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Howard University > Alternative Spring Break 2013

Roles Are Reversed When ASB Volunteers Talk with AIDS Patient

By Dominique Smiley
Howard University News Service

WASHINGTON (March 13, 2013) - One of the major goals of Howard University’s Alternative Spring Break (ASB) program is to make a difference in the lives of the needy and less fortunate, to have an impact.

The roles were reversed when Howard ASB student volunteers reached out to help those afflicted with HIV and AIDS.

Tears flowed freely as students sat silently listening to Shana, an AIDS victim, telling her life story at Joseph’s House, a hospice home for dying AIDS and cancer patients located in the Adams Morgan community of northwest Washington.

The mood was very somber. All eyes were on Shana as she explained to the group how sick she became after her diagnosis.
ASB Volunteers were moved and impressed by the people they talked with at Joseph's House, a hospice that provides healing care to homeless men and women dying of AIDS and cancer through physical nurturing, spiritual companionship and the restoration of dignity.

“I couldn’t even ride public transportation,” she said.  “Other people were more of a risk to me than I was to them,” because her immune system has been compromised by the disease.

 Shana’s condition got so bad that she could catch life-threatening pneumonia if she came in contact with someone who was in contact with someone with the common cold.

And how did she get the disease?

“My husband gave me the virus.” she told the students.

There was a long silence that was broken when a student began to sob. ASB volunteer Dawn Wilson, a musical education major and graduate student, reached for a tissue to wipe her tears away, causing many other students to become teary-eyed.

“I got emotional, because I could relate, and I felt her pain,” Wilson said. “I know what it’s like to be lied to.”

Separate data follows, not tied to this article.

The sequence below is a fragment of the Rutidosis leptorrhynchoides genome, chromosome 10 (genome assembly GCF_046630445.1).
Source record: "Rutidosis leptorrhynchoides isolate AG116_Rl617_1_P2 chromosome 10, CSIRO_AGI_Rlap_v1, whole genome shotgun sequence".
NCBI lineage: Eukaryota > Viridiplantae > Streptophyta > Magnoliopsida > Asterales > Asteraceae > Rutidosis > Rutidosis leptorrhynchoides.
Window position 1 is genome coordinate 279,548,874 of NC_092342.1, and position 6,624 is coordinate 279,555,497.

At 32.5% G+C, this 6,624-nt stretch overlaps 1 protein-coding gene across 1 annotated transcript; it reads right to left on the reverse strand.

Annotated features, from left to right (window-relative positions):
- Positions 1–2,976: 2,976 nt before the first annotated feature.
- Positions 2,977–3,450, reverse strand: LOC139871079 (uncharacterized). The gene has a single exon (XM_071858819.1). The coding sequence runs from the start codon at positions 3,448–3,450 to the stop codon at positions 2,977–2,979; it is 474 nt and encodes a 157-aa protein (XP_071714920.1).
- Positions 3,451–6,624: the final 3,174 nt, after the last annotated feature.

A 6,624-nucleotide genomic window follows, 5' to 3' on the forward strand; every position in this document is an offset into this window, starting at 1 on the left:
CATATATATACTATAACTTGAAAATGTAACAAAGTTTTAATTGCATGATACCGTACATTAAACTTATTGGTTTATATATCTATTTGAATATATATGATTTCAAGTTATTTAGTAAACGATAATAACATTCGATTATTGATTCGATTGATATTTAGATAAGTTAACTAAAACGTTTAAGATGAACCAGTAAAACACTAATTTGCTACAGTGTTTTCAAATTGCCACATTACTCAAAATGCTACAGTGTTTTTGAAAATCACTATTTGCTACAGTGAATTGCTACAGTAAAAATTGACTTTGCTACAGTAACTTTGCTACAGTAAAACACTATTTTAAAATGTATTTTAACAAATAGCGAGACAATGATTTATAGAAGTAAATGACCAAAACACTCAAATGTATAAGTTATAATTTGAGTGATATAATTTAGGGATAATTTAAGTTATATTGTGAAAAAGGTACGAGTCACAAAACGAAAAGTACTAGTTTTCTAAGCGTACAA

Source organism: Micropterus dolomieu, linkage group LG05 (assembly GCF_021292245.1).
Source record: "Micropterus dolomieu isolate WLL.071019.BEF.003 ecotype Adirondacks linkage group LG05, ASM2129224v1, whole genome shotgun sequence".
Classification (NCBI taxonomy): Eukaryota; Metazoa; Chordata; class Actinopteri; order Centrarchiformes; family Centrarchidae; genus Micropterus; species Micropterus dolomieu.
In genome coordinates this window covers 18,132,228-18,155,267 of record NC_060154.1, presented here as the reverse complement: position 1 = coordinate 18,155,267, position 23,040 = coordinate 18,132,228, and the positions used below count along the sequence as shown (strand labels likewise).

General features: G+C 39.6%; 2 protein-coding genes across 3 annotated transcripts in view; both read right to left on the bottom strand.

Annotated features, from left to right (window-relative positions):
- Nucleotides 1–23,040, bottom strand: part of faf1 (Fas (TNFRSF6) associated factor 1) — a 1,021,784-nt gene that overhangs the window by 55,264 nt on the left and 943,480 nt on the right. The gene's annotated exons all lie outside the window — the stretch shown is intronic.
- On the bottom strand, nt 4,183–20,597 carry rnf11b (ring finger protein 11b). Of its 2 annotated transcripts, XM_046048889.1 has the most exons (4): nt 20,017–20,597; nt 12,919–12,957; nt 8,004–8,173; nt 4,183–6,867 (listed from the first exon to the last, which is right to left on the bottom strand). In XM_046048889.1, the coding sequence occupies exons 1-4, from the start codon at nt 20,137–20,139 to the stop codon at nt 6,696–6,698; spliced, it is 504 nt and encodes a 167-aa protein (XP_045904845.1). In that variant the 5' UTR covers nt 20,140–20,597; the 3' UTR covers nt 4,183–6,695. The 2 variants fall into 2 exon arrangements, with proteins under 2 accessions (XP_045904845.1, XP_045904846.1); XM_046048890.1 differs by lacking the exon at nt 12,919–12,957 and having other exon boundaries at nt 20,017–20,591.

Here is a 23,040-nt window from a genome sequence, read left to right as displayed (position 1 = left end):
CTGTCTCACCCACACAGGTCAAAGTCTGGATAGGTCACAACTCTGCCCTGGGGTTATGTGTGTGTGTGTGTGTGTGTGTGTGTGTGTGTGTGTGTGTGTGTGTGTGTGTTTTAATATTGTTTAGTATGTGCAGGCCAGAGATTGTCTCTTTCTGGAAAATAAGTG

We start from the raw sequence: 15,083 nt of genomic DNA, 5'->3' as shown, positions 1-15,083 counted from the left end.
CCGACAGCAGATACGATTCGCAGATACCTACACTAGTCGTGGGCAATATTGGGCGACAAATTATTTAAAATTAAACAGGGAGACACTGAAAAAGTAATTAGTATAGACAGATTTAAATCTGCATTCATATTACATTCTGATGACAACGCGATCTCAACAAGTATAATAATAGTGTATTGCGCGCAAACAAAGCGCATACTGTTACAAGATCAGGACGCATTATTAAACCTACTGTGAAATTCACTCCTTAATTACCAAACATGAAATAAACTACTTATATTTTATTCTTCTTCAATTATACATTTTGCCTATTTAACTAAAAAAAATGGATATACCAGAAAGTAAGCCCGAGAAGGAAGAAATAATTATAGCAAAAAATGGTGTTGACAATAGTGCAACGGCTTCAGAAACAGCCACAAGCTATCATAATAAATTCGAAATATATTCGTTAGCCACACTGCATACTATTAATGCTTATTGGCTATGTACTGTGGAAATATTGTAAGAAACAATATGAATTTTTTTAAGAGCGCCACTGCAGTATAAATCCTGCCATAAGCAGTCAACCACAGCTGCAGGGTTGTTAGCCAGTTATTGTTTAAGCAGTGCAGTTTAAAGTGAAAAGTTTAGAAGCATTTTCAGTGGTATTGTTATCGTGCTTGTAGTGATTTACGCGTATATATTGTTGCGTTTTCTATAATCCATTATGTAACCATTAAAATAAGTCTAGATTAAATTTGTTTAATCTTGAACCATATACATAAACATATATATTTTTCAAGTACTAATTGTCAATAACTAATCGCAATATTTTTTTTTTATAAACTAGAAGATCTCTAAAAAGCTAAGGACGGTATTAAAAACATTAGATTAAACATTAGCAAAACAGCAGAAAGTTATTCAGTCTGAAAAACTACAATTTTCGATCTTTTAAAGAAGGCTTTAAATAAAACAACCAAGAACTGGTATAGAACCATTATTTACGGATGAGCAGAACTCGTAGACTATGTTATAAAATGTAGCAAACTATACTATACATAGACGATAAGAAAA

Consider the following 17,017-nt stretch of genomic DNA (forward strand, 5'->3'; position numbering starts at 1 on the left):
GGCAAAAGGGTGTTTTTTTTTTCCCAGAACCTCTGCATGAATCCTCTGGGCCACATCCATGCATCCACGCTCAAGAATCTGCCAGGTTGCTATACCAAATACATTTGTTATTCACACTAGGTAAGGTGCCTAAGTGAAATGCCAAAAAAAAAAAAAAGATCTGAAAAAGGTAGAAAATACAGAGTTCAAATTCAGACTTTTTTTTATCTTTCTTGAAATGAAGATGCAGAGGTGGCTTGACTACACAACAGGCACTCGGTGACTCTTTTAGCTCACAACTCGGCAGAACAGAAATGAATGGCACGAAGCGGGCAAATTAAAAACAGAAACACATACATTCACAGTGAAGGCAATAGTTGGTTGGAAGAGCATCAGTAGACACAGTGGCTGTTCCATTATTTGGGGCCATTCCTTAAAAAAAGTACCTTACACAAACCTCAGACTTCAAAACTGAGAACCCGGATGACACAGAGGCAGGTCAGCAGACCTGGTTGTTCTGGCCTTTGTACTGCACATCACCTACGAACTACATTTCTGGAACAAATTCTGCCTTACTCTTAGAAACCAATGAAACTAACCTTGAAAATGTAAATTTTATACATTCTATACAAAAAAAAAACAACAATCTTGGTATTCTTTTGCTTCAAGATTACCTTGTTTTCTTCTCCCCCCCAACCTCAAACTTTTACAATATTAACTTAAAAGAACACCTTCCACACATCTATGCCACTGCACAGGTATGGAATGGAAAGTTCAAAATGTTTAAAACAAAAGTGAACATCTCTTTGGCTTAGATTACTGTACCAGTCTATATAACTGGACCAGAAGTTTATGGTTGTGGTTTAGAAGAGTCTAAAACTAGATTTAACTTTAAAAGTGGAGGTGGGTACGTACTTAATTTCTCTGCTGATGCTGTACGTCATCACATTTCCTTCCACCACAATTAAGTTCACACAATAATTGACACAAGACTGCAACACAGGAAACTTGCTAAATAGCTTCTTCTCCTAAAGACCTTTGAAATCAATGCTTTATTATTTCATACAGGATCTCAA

It was not only emotional, but it was enlightening as well.

“I learned about the power of faith and how it strengthens people, even in their greatest trials,” said Alexis Oyetibo, an ASB volunteer and freshman chemical engineering major. “I also realized that no one is exempt from these situations.”

One of the biggest stigmas associated with HIV/AIDS patients, experts say, is that the infected person had to have been engaging in risky behavior.   Shana’s story made it clear that it is not always the case.

George Kerr, the executive director of START (Syringe, Training, Advocacy, Resource, and Treatment) at Westminster, is also HIV positive.  Kerr said that many stigmas that people hold regarding people with HIV stem from the lack of communication about the virus.

“We do not talk about it enough.” he said.

 Kerr said to combat the stigma, more people must willing to talk about it, but for that to occur, HIV patients must get over their fears of being stigmatized.

Wilson said the visit to Joseph’s House was eye-opening.

“It’s one thing to hear about victims, but it’s a whole other story when you actually meet and get to talk to a victim.” Wilson said. “It has helped me to better understand the virus.”

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